Saturday, November 8, 2014

Comfort with the Unknown

Over the last few days my students have been using the Chromebooks to explore their GAFE accounts. The only instruction I provided them with was how to create a new Google Drawing and that I wanted them to explore and experiment with Drawing.

As they dove into the task I provided them with, I backed out of sight and observed them. What I heard and saw was astounding. I watched my students log into their GAFE accounts without too much difficulty - and the ones that did struggle (usually a typo with all the numbers they have to input) got help from a classmate.

They all started by creating a new Google Drawing, as I instructed them to do. One student asked if he could share his drawing with me, I said yes. Then others wanted to share their work so he started showing them how to do it. It was exciting to see the students teaching each other - great examples of initiative, leadership, and independence. Then they started telling each other how to do certain things like naming their document, creating shapes, adding colour, using the research feature to embed pictures into their drawing, how to change fonts, and size of fonts, etc. Some students even decided to leave their drawing and create a Google Document! When one student asked another what they were doing, they replied by saying "I'm exploring!".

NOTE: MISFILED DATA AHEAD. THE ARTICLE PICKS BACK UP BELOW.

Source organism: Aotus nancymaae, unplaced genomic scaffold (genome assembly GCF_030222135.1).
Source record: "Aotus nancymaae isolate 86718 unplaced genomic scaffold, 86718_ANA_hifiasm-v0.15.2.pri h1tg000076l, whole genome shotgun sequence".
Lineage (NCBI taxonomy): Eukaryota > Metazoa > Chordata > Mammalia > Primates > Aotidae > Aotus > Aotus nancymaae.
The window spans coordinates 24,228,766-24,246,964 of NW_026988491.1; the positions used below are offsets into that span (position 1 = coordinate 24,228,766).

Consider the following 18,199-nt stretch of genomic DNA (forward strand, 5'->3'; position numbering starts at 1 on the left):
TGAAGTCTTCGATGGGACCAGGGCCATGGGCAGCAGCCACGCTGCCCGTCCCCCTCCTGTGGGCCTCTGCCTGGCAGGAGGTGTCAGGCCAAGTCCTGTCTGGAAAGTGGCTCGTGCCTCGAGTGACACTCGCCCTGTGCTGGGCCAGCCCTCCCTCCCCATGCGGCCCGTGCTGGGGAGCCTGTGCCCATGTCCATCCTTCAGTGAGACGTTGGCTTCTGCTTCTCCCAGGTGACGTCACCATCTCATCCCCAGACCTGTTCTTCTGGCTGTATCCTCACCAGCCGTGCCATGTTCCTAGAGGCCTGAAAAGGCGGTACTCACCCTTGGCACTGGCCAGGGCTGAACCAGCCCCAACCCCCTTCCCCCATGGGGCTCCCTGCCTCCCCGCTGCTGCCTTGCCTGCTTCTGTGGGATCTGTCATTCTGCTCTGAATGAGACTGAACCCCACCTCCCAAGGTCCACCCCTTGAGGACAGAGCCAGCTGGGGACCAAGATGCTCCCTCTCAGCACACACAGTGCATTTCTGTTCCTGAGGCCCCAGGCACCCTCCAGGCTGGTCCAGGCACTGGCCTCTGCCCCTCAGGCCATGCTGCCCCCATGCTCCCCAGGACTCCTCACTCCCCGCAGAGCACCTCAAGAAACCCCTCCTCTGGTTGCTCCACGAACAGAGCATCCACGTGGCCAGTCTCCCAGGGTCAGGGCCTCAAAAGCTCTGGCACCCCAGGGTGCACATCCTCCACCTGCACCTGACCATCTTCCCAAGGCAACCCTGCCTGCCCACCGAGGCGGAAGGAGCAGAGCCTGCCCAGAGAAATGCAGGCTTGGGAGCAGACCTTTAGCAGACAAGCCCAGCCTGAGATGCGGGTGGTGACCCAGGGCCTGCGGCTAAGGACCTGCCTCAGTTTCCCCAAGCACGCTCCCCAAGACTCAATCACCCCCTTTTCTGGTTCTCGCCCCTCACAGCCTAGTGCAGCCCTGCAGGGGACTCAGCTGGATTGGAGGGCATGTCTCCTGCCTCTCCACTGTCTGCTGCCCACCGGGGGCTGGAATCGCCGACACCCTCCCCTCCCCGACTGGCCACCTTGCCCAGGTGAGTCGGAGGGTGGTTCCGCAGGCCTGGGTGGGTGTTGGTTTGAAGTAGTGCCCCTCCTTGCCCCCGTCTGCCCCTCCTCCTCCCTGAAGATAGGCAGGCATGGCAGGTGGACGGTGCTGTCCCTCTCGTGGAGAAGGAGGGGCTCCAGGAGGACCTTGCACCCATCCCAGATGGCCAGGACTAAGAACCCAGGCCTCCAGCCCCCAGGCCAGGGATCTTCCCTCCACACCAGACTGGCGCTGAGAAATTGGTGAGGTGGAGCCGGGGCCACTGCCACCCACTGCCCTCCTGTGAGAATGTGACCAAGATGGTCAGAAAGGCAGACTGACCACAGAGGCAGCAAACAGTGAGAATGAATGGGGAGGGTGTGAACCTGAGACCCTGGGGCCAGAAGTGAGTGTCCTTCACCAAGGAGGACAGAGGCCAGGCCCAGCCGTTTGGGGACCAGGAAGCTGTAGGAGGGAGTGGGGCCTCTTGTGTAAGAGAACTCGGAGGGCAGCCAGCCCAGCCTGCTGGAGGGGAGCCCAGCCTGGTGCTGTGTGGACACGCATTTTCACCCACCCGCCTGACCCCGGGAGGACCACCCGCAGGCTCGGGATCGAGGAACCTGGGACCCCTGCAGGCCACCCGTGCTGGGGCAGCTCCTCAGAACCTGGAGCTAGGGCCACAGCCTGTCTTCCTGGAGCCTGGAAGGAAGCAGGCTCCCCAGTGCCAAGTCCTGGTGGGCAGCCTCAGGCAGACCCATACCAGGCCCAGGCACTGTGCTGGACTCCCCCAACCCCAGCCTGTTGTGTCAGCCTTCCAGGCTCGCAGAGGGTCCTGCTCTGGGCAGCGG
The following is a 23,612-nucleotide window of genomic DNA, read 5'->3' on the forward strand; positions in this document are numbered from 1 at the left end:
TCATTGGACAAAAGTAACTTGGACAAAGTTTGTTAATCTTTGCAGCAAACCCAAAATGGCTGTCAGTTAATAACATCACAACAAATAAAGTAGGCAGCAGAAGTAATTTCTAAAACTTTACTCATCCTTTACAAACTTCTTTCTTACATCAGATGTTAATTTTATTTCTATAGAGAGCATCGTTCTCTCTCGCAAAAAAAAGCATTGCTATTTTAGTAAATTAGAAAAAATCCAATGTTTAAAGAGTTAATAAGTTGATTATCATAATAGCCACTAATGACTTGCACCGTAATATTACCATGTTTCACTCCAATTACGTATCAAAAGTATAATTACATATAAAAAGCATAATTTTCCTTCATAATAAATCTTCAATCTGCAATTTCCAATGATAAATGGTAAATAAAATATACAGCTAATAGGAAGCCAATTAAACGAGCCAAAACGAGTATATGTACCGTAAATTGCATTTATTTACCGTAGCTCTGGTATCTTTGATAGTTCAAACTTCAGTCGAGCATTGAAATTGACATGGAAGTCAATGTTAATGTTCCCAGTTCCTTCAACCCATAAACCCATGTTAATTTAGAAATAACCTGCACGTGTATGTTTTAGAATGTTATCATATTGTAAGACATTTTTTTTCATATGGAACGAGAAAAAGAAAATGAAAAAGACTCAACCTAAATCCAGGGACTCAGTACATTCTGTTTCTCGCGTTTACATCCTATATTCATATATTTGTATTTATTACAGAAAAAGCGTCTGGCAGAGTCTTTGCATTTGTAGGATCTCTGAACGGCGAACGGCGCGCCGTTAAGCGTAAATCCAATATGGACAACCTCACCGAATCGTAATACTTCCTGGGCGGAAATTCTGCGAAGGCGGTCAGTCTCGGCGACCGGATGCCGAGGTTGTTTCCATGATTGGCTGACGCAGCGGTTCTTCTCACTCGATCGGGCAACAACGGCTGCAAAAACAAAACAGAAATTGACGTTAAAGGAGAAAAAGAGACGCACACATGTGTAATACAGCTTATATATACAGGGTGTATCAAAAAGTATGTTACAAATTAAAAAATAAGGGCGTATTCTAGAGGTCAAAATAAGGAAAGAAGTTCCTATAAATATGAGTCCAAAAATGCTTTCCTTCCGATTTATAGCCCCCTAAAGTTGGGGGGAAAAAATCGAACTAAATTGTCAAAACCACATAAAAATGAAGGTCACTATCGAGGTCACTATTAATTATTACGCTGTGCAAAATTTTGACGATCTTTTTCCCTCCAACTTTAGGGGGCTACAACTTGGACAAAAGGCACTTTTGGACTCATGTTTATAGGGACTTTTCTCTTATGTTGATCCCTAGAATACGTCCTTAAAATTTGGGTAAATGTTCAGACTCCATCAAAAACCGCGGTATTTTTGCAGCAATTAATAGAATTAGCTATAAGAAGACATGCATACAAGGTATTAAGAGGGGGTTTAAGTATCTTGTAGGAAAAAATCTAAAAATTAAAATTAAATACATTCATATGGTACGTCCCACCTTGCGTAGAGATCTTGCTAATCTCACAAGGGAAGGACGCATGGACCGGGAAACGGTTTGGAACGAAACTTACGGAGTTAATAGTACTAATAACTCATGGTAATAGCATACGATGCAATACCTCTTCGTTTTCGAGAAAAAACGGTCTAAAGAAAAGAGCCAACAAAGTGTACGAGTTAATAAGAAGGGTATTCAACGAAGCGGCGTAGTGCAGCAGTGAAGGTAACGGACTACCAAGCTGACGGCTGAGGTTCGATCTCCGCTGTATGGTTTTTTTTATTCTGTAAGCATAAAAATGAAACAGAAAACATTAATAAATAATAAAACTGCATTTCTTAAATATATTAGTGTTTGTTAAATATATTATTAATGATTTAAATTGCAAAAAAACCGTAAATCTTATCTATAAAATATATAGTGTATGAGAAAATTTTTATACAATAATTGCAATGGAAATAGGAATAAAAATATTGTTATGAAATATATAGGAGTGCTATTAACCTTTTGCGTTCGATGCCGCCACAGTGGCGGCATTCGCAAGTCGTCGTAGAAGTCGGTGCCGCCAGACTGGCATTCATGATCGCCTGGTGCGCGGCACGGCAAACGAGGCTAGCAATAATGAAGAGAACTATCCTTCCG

With permission to explore, to make mistakes (and deal with them their way), and minimal parameters set for them, the students were in a natural state of inquiry and quite content. As I walked the room and talked to the students I could see and hear the learning that was happening. I could see them building the foundation that will provide them with the ability and confidence needed to take on tasks that will challenge them but ultimately help them build on their knowledge and skills. 

My experience tells me that the students need time to become comfortable with the tools they use to help them learn and demonstrate their learning. Although the students learn how to use engaging and interesting tools quite fast, they still need to familiarize themselves and learn how to troubleshoot. This means that they have to be somewhat comfortable with the unknown and be able to systematically work through obstacles that present themselves. 

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